Monday, February 7, 2011

Canine Companions

For many veterans, the horrors of war remain a constant reality even upon returning home. Post Traumatic Stress Disorder (PTSD) is becoming increasingly common. According to Lawrence M. Wein, a professor of management science at Stanford,"about 35 percent of soldiers and marines who deploy to Iraq will ultimately suffer from P.T.S.D. — about 300,000 people, with 20,000 new sufferers for each year the war lasts." These men and women return to their homes feeling detached, paranoid, and frustrated. Problems with sleep only intensify these issues.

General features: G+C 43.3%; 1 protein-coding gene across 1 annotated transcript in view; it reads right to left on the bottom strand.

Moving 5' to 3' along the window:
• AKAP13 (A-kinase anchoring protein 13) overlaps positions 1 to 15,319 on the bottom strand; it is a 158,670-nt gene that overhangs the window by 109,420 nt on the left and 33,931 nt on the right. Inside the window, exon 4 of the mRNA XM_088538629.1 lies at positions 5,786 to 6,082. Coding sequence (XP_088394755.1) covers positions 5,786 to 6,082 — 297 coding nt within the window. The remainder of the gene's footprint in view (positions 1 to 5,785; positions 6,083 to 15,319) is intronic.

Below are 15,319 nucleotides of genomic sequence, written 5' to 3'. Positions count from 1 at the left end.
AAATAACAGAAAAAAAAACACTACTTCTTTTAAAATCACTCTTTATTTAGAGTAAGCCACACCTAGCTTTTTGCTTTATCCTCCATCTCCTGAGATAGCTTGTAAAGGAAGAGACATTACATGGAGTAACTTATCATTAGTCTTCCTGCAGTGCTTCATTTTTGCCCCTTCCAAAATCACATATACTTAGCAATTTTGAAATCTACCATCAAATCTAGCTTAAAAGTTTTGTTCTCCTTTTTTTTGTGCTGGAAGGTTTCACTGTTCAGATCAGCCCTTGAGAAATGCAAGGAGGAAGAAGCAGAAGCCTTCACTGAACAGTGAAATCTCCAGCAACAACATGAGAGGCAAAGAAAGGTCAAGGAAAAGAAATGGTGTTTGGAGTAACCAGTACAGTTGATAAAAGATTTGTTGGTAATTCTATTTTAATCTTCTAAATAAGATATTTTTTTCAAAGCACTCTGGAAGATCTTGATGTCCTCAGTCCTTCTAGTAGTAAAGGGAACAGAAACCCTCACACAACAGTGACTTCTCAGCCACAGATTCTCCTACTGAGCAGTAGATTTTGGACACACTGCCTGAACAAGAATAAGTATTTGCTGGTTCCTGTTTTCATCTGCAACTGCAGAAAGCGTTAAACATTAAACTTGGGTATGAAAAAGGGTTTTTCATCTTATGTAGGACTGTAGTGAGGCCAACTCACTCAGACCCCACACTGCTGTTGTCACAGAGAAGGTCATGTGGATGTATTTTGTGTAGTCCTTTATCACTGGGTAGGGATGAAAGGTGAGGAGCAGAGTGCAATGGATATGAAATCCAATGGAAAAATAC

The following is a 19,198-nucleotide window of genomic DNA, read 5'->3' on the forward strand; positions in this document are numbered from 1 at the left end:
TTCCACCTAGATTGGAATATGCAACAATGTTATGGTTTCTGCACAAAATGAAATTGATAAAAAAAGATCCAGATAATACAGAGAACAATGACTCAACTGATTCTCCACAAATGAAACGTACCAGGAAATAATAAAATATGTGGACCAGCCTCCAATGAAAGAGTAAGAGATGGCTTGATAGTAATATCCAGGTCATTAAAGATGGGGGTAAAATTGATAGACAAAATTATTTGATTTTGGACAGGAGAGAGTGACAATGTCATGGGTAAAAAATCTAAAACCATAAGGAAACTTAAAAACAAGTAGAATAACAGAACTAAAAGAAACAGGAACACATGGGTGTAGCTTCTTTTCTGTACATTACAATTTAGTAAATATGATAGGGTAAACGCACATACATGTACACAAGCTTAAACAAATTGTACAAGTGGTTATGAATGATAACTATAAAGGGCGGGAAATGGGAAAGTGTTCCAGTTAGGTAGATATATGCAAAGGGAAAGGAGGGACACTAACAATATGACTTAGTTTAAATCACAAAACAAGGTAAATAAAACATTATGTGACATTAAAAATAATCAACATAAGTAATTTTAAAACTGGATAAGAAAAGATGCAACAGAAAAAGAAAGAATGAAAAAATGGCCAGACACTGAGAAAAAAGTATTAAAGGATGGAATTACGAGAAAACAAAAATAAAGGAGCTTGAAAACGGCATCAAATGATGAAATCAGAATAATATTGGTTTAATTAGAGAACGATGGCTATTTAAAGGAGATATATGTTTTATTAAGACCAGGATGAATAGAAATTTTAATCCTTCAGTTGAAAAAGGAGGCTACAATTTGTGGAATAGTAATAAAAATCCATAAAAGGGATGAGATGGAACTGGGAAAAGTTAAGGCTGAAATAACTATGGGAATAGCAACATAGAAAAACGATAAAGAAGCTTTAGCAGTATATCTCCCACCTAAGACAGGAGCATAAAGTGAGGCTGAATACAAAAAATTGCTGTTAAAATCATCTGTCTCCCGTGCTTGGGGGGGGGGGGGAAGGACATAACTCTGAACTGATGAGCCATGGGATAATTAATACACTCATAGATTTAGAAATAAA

In order to treat those with PTSD, Sen. Al Franken (D-Minn) is proposing a bill that would provide veterans with a new type of treatment: dogs. Trained service dogs have the ability to aid veterans in coping with their disorder and ease them back into normal life, according to dog trainer Jon Dwyer.

Personally, I find this type of treatment a very exciting and positive prospect. Instead of relying on medication that can often numb or have adverse effects on the user, I think the companionship and unconditional love these patients can receive from dogs is a far more effective treatment. Hopefully this bill will go through and the success of the program may help it spread to other states.

-John Stone
Photo via Al Brittain

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